What led you to improvised music?
When I first started playing drums, I would learn songs note-for-note and try to nail all the beats and fills – I wanted to know all of the cool tricks. When it came to playing in bands though, I had to make up my own parts. I spent a few years throwing out whacky fills and flipping beats around and eventually I developed enough control over what I was doing that I could make parts up as I went along. Over time, I was fortunate enough to find other musicians who also liked to “make up” parts as they went along and through these experiences I started to develop an instinct for playing with other people, in an improvised setting.
At some point I saw the film Naked Lunch and this introduced me to the written works of William S. Burroughs. I was immediately drawn to his ‘stream-of-consciousness’ approach and started seeing parallels between this style of writing and the style of playing that I seemed to be developing. As it turns out, Ornette Coleman also contributed to the soundtrack of the film and I took my first few steps into the world of free jazz. I didn’t know anything about how to play jazz and so I decided to go and study it for a while. As influential and instrumental to my development as this experience was, I began to feel like there was something else that I was going for, creatively, and decided to pursue that instead. I took much inspiration from drummers like Zach Hill, Chris Corsano and Frank Rosaly and started working on extended techniques and incorporating some contact mics and effects into my setup. I was playing in bands and improvising quite a bit, but I felt like I needed an outlet specifically for my own explorations on the drums and that’s when I started my solo project.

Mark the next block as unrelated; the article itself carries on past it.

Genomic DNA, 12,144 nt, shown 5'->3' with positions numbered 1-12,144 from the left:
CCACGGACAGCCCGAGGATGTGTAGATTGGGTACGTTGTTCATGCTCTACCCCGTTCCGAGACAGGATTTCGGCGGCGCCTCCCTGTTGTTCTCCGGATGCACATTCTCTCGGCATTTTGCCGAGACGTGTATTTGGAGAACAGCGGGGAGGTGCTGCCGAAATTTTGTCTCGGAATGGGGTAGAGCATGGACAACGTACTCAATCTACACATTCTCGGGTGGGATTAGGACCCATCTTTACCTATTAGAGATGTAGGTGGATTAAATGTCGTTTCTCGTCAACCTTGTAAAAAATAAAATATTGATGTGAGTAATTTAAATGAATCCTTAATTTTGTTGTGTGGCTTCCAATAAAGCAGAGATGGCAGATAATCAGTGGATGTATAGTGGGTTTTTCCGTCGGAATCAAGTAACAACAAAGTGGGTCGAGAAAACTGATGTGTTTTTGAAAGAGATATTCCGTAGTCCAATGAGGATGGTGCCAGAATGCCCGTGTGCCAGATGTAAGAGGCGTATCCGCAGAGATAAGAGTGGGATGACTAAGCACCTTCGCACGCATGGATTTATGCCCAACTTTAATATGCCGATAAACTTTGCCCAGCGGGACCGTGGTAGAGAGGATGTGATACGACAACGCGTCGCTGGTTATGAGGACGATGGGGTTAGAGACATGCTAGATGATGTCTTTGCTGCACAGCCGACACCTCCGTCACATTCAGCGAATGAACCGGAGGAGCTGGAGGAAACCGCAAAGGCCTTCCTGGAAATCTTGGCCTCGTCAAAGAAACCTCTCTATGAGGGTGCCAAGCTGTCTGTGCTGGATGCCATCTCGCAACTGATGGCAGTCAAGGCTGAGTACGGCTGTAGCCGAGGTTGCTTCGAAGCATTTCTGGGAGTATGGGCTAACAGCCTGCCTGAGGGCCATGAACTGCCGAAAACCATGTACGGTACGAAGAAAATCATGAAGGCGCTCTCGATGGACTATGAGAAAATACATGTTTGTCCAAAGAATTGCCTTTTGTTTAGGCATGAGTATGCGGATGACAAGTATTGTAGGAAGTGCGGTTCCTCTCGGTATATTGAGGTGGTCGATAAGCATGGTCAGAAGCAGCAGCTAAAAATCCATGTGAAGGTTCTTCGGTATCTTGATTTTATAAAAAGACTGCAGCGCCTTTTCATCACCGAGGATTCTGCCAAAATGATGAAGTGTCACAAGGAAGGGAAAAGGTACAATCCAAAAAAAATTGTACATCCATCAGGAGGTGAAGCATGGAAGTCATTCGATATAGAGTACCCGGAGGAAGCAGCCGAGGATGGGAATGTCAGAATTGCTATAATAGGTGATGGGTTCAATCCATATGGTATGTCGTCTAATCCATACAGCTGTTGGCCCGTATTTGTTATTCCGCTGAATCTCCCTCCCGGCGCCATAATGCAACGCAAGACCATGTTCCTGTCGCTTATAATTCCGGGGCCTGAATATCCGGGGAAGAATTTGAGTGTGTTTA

What instrument or equipment do you use to improvise, and what is your relationship with this equipment?
I have two kits that I choose from, depending on the gig. One has a 14” rack tom, 16” floor tom and 20” bass drum and is better for heavier settings. The other is more of a jazz kit with 12” rack tom, 14” floor tom and 18” bass drum and is better for smaller, acoustic vibes. I then have my trusty old 14”x8” Tama Artwood snare drum – it has a wide tuning range, making it a good fit with both kits and it is the most expressive drum I’ve ever owned.
I like big, thin, dark cymbals – they don’t need to be hit very hard to produce a nice wide sound, but they also explode when you ‘dig in’ to them. I’ve had a bad habit of breaking cymbals lately, so have had a few changes, but I usually go for 15” hats, 22” ride and crash/china cymbals that are 18” or bigger.
I have other assorted objects and implements that make an appearance from time to time. I use a cello bow on cymbals and bells and sometimes on strings that I set up across my snare or floor tom. I keep a piece of dowel prepared with cello rosin which I can run my fingers down while resting it perpendicular on the floor tom head – this produces deep droning tones that resonate through the whole drum and almost have a bowed-string or even synth-like quality. I have an assortment of bells, cups and small cymbals that I use to mute and distort drum heads and create new metallic textures and playing surfaces. I also have a modified electric toothbrush and a mini vibrator which are useful for creating sharp, jittery sounds when let loose on any surface or long, droning sounds when pressed into a cymbal or drum head.